Interpreting omissions: A new perspective

Jemina Napier*

*Corresponding author for this work

    Research output: Contribution to journalReview articlepeer-review

    36 Citations (Scopus)

    Abstract

    This paper discusses findings of a study conducted on Australian Sign Language (Auslan)/English interpreters in a university lecture, with consideration given to factors that influenced the interpreters' omissions. The hypothesis of the study was that interpreters would make recourse to omissions both consciously and unconsciously, depending on their familiarity with the discourse environment and the subject matter. Through exploration of theoretical perspectives of interpreting and discourse studies, it is argued that interpreters use omissions as linguistic strategies for coping with the discourse environment. The findings of the study present interpreters with a new perspective on omissions in interpreting, which can be applied to both signed- and spoken-language interpreting.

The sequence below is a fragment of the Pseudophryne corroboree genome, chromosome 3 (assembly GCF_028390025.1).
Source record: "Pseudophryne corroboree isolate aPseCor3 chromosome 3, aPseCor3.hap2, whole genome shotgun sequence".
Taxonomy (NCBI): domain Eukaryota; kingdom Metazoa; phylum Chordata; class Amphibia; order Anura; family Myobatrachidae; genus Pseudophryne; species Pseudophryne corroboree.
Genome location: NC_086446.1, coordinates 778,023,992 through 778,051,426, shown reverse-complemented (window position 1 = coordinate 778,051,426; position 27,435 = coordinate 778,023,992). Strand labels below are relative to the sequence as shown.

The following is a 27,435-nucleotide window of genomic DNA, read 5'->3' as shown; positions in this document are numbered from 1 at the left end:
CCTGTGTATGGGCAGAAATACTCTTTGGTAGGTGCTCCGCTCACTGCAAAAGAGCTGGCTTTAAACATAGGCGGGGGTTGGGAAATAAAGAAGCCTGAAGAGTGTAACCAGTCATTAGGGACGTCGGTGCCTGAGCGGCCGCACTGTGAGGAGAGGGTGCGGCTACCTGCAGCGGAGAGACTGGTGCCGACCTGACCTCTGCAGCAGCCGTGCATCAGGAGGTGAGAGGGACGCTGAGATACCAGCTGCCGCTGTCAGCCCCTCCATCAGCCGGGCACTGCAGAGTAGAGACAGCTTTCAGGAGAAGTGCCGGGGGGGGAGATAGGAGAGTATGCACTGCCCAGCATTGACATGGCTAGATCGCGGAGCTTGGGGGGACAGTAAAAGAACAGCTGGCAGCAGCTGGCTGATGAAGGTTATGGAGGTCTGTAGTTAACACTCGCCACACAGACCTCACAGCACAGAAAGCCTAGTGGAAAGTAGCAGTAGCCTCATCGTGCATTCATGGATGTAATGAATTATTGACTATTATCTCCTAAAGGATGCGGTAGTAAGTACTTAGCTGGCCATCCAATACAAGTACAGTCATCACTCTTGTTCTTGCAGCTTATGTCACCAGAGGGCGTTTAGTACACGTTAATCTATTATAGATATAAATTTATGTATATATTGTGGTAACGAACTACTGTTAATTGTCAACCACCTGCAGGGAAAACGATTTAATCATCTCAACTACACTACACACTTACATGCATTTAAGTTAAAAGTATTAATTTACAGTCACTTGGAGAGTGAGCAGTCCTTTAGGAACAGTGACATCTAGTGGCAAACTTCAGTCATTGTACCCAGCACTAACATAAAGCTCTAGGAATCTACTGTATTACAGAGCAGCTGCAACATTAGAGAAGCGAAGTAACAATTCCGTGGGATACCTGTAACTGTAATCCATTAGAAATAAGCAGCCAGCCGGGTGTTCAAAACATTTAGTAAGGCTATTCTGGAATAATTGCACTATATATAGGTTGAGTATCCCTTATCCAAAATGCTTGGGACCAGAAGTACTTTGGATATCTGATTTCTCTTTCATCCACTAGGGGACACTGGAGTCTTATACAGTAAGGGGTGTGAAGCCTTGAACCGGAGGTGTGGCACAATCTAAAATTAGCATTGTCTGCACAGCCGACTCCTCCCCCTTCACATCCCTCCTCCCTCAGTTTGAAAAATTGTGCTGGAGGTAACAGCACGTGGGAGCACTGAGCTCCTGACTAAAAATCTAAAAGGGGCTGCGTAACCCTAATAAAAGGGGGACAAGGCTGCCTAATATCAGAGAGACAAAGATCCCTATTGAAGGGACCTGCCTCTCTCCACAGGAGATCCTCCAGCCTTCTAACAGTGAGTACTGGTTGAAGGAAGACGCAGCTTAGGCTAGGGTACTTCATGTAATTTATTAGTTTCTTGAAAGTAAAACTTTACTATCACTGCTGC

Original languageEnglish
    Pages (from-to)117-142
    Number of pages26
    JournalInterpreting
    Volume6
    Issue number2
    DOIs
    Publication statusPublished - 2004

    Keywords

    • Educational interpreting
    • Lexical density
    • Omissions
    • Sign language interpreting
    • Strategies
    • University lecture

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